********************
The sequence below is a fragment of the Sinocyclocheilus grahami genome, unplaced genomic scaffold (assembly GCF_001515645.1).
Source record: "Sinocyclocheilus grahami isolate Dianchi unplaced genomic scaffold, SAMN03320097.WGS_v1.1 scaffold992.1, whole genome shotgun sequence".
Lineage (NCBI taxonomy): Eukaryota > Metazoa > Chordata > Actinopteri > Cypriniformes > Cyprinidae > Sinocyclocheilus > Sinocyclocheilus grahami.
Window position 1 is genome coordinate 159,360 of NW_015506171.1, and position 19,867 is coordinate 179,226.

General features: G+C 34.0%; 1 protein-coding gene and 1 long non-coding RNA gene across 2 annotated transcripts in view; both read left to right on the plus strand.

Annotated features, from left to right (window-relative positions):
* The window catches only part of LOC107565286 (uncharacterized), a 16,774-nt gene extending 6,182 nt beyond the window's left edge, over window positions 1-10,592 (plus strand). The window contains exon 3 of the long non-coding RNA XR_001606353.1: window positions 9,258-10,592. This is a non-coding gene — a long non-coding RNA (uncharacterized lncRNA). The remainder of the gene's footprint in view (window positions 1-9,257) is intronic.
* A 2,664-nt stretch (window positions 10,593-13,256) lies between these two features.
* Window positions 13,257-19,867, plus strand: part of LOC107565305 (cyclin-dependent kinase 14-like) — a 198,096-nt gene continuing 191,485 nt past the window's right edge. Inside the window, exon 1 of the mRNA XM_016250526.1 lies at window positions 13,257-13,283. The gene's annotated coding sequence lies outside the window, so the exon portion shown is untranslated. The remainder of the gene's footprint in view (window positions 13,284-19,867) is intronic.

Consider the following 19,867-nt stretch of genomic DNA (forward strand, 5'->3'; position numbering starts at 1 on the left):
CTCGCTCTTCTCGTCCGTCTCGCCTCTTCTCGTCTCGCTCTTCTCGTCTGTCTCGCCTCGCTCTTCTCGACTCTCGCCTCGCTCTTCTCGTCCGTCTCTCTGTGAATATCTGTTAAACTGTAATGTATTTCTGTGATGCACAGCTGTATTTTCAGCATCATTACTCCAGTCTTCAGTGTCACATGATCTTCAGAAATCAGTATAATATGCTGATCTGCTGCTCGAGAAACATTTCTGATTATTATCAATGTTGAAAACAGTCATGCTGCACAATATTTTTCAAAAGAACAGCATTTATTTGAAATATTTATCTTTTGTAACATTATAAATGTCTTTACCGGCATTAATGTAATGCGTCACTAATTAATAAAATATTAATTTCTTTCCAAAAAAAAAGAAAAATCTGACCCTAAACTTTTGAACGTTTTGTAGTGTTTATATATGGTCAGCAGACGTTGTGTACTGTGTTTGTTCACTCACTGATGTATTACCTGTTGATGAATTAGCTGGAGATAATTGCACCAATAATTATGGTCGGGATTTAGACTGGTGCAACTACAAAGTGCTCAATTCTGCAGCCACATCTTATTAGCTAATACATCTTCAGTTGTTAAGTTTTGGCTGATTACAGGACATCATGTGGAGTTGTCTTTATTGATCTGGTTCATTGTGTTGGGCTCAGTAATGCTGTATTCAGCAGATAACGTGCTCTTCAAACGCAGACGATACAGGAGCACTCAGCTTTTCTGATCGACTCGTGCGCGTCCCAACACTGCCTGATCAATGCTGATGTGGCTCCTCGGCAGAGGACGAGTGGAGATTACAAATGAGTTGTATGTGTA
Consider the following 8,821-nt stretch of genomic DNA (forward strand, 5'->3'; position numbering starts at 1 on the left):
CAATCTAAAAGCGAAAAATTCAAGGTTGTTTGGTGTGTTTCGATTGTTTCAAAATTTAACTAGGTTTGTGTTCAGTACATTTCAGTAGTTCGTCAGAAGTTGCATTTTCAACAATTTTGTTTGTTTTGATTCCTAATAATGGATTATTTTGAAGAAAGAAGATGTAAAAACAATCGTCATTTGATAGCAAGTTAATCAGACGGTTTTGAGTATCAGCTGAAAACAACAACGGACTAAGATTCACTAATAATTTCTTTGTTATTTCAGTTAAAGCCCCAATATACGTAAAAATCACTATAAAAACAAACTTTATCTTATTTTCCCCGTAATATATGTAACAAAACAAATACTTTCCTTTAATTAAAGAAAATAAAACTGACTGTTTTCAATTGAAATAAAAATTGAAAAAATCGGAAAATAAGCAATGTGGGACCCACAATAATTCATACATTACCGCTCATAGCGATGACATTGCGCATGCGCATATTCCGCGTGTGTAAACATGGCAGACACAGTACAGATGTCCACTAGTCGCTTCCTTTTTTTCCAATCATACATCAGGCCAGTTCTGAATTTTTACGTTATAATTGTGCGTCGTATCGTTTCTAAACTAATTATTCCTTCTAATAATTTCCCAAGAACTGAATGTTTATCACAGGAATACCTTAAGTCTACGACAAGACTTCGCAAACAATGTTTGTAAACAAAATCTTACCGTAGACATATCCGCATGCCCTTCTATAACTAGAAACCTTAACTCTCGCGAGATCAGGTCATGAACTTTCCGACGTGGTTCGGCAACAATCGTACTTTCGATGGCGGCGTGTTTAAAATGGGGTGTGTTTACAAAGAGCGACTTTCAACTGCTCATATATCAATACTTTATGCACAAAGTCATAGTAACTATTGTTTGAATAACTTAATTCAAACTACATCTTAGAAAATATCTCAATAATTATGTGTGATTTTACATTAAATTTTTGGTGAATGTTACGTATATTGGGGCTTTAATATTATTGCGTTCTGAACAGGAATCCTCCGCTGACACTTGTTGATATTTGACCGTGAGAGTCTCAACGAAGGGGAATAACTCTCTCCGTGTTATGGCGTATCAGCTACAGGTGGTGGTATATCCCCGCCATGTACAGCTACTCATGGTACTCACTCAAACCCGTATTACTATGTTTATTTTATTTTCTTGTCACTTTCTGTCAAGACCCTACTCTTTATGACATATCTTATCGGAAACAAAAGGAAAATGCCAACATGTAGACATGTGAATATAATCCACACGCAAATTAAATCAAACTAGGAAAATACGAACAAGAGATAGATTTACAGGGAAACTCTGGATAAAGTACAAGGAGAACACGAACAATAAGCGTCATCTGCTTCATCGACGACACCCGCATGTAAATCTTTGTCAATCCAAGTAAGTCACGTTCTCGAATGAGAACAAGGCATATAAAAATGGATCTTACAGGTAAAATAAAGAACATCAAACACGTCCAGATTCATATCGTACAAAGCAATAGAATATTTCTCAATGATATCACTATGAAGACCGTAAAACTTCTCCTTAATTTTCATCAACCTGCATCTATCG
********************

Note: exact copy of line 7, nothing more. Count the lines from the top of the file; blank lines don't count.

* The window catches only part of LOC107565286 (uncharacterized), a 16,774-nt gene extending 6,182 nt beyond the window's left edge, over window positions 1-10,592 (plus strand). The window contains exon 3 of the long non-coding RNA XR_001606353.1: window positions 9,258-10,592. This is a non-coding gene — a long non-coding RNA (uncharacterized lncRNA). The remainder of the gene's footprint in view (window positions 1-9,257) is intronic.